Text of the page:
A decision without a published opinion is authority only in the case in which such decision is rendered and should not be cited in any other case in any court for any other purpose, nor should any court consider any such decision for any purpose except in the case in which such decision is rendered. See Rule of Appellate Procedure 30 (e)(3).

NO. COA01-1429


Filed: 15 October 2002

                                Durham County
S. M.,                             01-J-21

    Appeal by juvenile-respondent from order entered 24 April 2001 by Judge Ann E. McKown in Durham County District Court. Heard in the Court of Appeals 9 September 2002.

    Attorney General Roy Cooper, by Special Deputy Attorney General R. Marcus Lodge, for the State.

    University of North Carolina Criminal Law Clinic, by Joseph E. Kennedy, for defendant-appellant.

    EAGLES, Chief Judge.

    Respondent S. M. appeals from an order adjudicating him delinquent after having been found responsible for committing attempted larceny from a person.
    The evidence tended to establish the following. On 19 October 2000, D. J., a sixteen-year-old male student at Hillside High School in Durham, was walking from the school's cafeteria to the library with a friend. Respondent and two other males, B. and L., were standing together “on the wall” near the entrance to the library. As D. J. and his friend approached the library, B. called out to D. J. and summoned him to where respondent, B. and L. were standing. B. asked D. J. if he had any money. D. J. told B. thathe did not. B. asked D. J. again if he had any money. D. J. again replied negatively. Following D. J.'s answer, respondent and B. searched D. J.'s pockets but found no money. Then B. and L. ordered D. J. to remove his boot, turn it upside down and shake it. After D. J. complied, he was allowed to leave.
    The next day, D. J. reported the incident to the school resource officer assigned to Hillside High School. S. M. was named as the respondent in a juvenile delinquency petition alleging one count of common law robbery. Respondent was adjudicated delinquent for committing the lesser included offense of attempted larceny from a person. Respondent appeals.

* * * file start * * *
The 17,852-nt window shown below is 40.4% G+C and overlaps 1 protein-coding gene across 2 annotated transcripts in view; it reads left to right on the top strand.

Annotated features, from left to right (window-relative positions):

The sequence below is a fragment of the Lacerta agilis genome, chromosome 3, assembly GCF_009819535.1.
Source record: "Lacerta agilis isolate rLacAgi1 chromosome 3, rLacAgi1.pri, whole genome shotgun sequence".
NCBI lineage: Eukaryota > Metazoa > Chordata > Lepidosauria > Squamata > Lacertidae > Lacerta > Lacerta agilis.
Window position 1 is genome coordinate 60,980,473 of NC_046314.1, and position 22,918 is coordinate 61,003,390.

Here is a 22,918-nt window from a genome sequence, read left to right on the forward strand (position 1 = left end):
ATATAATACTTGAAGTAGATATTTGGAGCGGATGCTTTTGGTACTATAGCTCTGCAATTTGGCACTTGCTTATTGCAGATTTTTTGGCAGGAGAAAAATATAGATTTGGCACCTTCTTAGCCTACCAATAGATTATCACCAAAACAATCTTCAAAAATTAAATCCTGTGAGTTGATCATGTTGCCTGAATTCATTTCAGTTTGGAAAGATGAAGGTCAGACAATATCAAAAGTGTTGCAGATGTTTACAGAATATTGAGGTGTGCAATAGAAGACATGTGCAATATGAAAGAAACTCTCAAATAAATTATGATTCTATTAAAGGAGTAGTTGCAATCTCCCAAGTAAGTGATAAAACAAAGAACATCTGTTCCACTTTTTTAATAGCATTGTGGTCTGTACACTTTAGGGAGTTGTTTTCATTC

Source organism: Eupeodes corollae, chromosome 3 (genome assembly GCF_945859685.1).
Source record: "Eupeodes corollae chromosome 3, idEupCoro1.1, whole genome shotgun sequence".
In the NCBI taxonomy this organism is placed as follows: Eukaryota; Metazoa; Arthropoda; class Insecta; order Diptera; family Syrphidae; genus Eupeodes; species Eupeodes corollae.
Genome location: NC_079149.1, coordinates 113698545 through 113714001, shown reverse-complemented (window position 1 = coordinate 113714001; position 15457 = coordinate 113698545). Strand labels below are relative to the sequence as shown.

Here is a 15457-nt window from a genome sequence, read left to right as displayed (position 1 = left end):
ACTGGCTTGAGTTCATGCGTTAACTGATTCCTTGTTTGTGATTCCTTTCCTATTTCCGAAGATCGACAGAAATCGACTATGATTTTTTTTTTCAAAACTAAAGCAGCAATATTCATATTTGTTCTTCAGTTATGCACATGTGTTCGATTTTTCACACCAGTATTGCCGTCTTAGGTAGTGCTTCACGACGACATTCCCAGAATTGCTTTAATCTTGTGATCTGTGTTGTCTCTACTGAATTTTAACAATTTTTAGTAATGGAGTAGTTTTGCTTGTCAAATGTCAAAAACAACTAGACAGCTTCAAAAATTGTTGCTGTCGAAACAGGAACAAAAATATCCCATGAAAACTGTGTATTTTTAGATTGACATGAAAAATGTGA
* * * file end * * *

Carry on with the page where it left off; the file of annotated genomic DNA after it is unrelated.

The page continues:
Respondent first argues that the evidence was insufficient to sustain a conviction because the State's witnesses failed to physically identify respondent during the adjudicatory hearing. Respondent contends that without a physical, in-court identification, the State's evidence was insufficient to establish that respondent was the perpetrator.
    We begin by noting that respondent failed to properly preserve this issue for review.
        A defendant in a criminal case may not assign as error the insufficiency of the evidence to prove the crime charged unless he moves to dismiss the action, or for judgment as in case of nonsuit, at trial. If a defendant makes such a motion after the State has presented all its evidence and has rested its case and that motion is denied and the defendant then introduces evidence, his motion for dismissal or judgment in case of nonsuit made at the close of State's evidence is waived. Such a waiver precludes the defendant from urging the denial of such motion as a ground for appeal.